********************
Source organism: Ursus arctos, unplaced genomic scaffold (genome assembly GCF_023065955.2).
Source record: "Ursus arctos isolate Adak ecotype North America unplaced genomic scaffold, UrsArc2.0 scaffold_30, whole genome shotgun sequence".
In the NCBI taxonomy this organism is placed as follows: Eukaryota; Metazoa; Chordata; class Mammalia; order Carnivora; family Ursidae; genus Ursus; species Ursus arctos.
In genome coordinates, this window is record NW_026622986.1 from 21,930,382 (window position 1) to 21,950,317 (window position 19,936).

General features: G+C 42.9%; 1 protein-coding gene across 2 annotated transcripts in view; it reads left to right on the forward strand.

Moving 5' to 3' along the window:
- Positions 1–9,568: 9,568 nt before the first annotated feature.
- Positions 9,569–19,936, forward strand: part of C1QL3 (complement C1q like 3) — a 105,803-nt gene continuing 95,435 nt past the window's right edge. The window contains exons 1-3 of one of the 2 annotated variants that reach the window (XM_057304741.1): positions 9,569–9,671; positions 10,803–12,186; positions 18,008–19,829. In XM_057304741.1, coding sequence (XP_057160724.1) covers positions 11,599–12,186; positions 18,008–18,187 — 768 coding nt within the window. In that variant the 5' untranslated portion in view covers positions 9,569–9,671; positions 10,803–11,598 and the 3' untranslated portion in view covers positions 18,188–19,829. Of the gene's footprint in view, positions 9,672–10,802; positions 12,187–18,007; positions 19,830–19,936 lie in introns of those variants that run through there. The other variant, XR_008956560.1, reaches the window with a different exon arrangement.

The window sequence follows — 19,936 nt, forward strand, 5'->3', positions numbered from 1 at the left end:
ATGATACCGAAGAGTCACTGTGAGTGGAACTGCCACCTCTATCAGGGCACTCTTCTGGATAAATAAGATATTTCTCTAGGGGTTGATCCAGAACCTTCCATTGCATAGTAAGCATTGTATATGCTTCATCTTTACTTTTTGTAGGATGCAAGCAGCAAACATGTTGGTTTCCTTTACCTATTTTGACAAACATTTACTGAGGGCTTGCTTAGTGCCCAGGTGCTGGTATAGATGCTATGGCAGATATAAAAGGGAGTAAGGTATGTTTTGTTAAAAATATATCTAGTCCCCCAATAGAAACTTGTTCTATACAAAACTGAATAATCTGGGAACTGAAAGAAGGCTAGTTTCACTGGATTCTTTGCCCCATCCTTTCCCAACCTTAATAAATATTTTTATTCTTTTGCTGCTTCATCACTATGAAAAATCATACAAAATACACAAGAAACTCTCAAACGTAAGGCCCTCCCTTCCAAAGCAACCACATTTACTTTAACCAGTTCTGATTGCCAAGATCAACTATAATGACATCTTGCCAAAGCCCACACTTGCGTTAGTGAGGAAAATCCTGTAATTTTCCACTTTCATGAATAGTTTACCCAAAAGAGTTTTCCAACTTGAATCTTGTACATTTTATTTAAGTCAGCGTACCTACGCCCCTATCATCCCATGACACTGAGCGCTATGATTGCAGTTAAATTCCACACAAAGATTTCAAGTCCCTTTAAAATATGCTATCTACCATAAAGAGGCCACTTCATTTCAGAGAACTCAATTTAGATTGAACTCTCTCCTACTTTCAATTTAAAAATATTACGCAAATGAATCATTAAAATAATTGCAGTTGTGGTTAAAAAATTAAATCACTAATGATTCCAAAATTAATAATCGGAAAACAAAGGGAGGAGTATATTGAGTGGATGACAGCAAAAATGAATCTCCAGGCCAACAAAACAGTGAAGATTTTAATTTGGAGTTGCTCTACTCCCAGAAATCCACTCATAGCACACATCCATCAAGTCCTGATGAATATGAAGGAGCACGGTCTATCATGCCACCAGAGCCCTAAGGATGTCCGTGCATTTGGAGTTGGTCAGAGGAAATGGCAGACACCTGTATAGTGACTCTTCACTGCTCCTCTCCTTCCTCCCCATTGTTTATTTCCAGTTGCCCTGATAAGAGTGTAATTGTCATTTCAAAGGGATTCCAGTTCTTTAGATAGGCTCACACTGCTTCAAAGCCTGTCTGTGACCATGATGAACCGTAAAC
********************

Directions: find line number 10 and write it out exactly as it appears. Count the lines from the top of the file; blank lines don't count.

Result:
ATGATACCGAAGAGTCACTGTGAGTGGAACTGCCACCTCTATCAGGGCACTCTTCTGGATAAATAAGATATTTCTCTAGGGGTTGATCCAGAACCTTCCATTGCATAGTAAGCATTGTATATGCTTCATCTTTACTTTTTGTAGGATGCAAGCAGCAAACATGTTGGTTTCCTTTACCTATTTTGACAAACATTTACTGAGGGCTTGCTTAGTGCCCAGGTGCTGGTATAGATGCTATGGCAGATATAAAAGGGAGTAAGGTATGTTTTGTTAAAAATATATCTAGTCCCCCAATAGAAACTTGTTCTATACAAAACTGAATAATCTGGGAACTGAAAGAAGGCTAGTTTCACTGGATTCTTTGCCCCATCCTTTCCCAACCTTAATAAATATTTTTATTCTTTTGCTGCTTCATCACTATGAAAAATCATACAAAATACACAAGAAACTCTCAAACGTAAGGCCCTCCCTTCCAAAGCAACCACATTTACTTTAACCAGTTCTGATTGCCAAGATCAACTATAATGACATCTTGCCAAAGCCCACACTTGCGTTAGTGAGGAAAATCCTGTAATTTTCCACTTTCATGAATAGTTTACCCAAAAGAGTTTTCCAACTTGAATCTTGTACATTTTATTTAAGTCAGCGTACCTACGCCCCTATCATCCCATGACACTGAGCGCTATGATTGCAGTTAAATTCCACACAAAGATTTCAAGTCCCTTTAAAATATGCTATCTACCATAAAGAGGCCACTTCATTTCAGAGAACTCAATTTAGATTGAACTCTCTCCTACTTTCAATTTAAAAATATTACGCAAATGAATCATTAAAATAATTGCAGTTGTGGTTAAAAAATTAAATCACTAATGATTCCAAAATTAATAATCGGAAAACAAAGGGAGGAGTATATTGAGTGGATGACAGCAAAAATGAATCTCCAGGCCAACAAAACAGTGAAGATTTTAATTTGGAGTTGCTCTACTCCCAGAAATCCACTCATAGCACACATCCATCAAGTCCTGATGAATATGAAGGAGCACGGTCTATCATGCCACCAGAGCCCTAAGGATGTCCGTGCATTTGGAGTTGGTCAGAGGAAATGGCAGACACCTGTATAGTGACTCTTCACTGCTCCTCTCCTTCCTCCCCATTGTTTATTTCCAGTTGCCCTGATAAGAGTGTAATTGTCATTTCAAAGGGATTCCAGTTCTTTAGATAGGCTCACACTGCTTCAAAGCCTGTCTGTGACCATGATGAACCGTAAAC